The Bachelor is clearly proud that a barrier is being broken here, but it hopes you don’t think too hard about how that barrier got to be there in the first place. Luckily, the next Black Bachelor won’t have to ask Chris Harrison to ask about interracial dating—there will be somebody who has done this before.

Most Unfairly Edited Contestant: MJ (the Vibrator, Not the Person)

The contestant who gets Matt to laugh the most is Katie, who approaches him with a vibrator as a gift. (Matt repeatedly refers to it as a lightsaber, which makes me question whether he knows what vibrators are, but I don’t think he’d be laughing so hard if it was just a Star Wars reference.) She quickly realizes it’s not a great gift, since she’ll need it a lot more than Matt. She nevertheless proceeds to spend most of the night talking about her vibrator. She talks about how the vibrator makes her more prepared than the other contestants; she names it MJ (after Matt, causing confusion because there’s another contestant named MJ); she offers to lend it to her roommates. She probably pushes the vibrator thing a bit too aggressively—at one point, she interrupts a serious conversation about how Hurricane Maria affected Mari’s family in Puerto Rico by tapping her on the shoulder with the vibrator; Mari handles it gracefully but spends the rest of the night (rightfully) complaining about how she was interrupted by a vibrator. It’s a bit of a one-note joke—sex toys are funny because sex is funny!—but Matt really seems to enjoy it.

The vibrator is easily one of the stars of Night 1—but still, I think it gets a bad edit. As in, literally, the vibrator gets edited out of every shot.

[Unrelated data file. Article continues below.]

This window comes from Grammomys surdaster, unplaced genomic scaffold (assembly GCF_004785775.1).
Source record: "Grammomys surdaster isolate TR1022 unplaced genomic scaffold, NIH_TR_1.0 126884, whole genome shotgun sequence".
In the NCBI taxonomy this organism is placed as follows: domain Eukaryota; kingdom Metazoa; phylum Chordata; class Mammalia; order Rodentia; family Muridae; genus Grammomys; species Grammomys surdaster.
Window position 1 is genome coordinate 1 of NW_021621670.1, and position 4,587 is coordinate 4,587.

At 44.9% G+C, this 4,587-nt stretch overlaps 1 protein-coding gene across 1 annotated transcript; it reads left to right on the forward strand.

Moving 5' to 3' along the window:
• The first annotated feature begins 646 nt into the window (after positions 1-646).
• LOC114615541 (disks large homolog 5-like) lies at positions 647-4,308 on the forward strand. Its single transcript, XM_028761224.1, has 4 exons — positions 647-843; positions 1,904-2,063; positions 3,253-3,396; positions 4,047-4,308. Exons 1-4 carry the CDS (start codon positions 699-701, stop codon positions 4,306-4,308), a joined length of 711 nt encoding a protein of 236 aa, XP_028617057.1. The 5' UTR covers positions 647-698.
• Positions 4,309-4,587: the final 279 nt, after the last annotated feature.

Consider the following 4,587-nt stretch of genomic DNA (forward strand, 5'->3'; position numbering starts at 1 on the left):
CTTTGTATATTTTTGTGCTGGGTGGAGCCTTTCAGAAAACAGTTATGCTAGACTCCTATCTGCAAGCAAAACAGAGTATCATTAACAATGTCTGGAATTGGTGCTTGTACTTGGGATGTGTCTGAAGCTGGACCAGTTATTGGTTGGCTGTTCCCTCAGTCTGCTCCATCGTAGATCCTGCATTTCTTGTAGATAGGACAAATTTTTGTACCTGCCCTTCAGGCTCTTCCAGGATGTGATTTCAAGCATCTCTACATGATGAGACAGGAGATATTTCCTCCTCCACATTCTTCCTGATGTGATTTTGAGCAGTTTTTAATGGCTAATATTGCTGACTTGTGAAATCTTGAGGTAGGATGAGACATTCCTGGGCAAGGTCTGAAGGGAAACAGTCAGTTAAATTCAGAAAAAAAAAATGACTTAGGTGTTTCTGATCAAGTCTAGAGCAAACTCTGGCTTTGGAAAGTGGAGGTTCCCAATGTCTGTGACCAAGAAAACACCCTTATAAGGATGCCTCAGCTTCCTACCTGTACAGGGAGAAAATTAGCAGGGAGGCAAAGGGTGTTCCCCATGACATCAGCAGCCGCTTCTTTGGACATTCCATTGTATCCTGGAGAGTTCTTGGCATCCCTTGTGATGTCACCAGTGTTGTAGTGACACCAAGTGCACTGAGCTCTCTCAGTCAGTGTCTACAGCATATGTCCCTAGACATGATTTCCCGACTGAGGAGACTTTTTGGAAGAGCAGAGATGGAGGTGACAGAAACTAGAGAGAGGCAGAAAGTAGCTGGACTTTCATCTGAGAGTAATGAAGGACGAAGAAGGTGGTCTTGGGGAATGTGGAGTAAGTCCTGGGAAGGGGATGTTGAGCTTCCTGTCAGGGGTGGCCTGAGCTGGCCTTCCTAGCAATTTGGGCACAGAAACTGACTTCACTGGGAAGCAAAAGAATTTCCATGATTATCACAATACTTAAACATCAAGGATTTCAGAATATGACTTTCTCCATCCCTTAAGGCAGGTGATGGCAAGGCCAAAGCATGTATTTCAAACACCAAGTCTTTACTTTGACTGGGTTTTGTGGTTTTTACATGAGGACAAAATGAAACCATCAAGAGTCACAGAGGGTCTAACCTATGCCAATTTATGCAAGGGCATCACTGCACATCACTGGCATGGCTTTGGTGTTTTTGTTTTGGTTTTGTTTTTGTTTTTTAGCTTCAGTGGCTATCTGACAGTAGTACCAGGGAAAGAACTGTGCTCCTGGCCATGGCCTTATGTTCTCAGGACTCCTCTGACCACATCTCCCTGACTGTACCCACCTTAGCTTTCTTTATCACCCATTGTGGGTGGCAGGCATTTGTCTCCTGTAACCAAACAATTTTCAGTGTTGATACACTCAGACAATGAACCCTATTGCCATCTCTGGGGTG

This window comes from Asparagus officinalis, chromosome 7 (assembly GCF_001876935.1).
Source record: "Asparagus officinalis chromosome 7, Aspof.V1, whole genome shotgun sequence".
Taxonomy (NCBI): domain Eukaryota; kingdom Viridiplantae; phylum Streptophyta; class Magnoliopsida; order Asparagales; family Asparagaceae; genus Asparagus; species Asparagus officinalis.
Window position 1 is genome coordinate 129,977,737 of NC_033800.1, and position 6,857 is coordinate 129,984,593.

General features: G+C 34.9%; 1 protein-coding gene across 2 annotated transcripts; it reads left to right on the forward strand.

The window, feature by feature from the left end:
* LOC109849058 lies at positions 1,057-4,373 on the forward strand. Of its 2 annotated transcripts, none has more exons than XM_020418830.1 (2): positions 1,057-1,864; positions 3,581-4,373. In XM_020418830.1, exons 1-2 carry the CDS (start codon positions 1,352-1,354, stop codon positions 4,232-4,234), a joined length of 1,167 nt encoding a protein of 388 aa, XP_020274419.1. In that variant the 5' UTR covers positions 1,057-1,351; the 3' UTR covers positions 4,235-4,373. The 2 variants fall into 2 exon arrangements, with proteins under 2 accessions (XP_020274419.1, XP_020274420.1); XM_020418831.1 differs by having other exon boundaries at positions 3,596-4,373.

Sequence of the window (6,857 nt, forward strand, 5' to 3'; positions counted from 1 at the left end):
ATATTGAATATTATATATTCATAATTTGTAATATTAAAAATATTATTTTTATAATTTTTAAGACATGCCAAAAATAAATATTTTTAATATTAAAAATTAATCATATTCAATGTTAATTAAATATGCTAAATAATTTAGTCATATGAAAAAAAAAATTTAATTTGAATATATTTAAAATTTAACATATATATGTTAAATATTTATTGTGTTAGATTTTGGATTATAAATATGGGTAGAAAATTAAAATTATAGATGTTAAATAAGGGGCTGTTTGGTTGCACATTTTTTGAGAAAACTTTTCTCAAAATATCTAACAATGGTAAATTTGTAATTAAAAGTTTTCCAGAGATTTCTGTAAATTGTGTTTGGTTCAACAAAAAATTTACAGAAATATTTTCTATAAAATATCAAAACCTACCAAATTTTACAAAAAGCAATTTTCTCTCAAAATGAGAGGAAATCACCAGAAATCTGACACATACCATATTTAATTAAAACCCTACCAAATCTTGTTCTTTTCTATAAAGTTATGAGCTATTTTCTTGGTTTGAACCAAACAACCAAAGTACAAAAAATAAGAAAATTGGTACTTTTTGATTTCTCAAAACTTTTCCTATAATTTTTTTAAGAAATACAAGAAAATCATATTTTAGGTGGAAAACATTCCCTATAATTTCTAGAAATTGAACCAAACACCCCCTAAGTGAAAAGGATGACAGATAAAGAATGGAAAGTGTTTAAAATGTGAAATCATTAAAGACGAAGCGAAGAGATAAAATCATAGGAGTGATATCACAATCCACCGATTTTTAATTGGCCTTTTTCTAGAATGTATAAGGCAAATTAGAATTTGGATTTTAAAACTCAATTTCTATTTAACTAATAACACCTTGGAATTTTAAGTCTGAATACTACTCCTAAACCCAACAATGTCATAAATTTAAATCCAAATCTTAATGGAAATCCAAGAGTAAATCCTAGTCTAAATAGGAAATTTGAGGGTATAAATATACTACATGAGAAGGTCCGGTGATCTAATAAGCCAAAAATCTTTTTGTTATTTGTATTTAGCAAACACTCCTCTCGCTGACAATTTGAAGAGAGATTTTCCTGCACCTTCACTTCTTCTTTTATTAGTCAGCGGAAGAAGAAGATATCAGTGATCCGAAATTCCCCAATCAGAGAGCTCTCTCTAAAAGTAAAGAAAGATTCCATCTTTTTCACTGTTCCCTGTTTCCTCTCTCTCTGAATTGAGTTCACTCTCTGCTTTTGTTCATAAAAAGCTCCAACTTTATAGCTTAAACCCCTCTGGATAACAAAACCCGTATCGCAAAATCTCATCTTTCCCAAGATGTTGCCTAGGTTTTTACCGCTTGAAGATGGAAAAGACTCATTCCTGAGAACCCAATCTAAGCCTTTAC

On the last season of The Bachelorette, I found it odd that the show repeatedly talked about penises—but censored Blake’s sculpture of a penis. I get it—you probably can’t show a dick on ABC. But the same question still applies: If the entire episode is talking about vibrators, why can’t they show the vibrator?! Vibrators don’t even really look like anything inappropriate! This is halfway between me joking about the show’s history of overzealous censorship and a legitimate criticism of how we stigmatize female masturbation.

Longest Glance: Mari

The Bachelor and The Bachelorette both begin in roughly the same way: Contestants step out of limos and say a few words to the lead and then walk away, at which point the lead will turn to the camera and make a quick comment about the interaction they just had. However, at that point, there’s a slight difference between the two shows. On The Bachelorette, the lead will turn around and get ready to see the next contestant. On The Bachelor, the lead will proceed to watch the person they just talked to as they walk away—because, of course, they usually do a Butt Stare.

And in all the years of The Bachelor, nobody has ever done a Butt Stare as comprehensive as Matt’s Butt Stare after his interaction with Mari. “You ever meet somebody, and you don’t know what to say?” Matt asks as she walks away. “That was that moment. I’m trying to be smooth, but you can’t sometimes.” While still staring, he lets out a pant—a dry, hot breath, like you might expect from someone dying of thirst—and says, “Wow.”


We use the phrase “jaw-dropping” a lot, but while looking at her butt, Matt’s jaw literally drops. He experiences every emotion in the human arsenal—ecstasy, uncertainty, pain—in the span of eight seconds. He looks at her butt like an ancient astronomer gazing through one of the very first telescopes and laying eyes upon Saturn, filled with a simultaneous combination of wonder and smallness.

Mari is a former Miss Maryland USA, which automatically makes her a front-runner—a former Miss Something or Other has finished in the final four of each of the past two seasons, and Hannah Brown, who went on to become The Bachelorette, was a former Miss Alabama USA. (You’d almost think The Bachelor was some sort of beauty pageant or something!) But we don’t really need to know Mari’s pageant history to know that she was going a long way—we can tell by the way Matt looks at her.

Worst Contestant: Victoria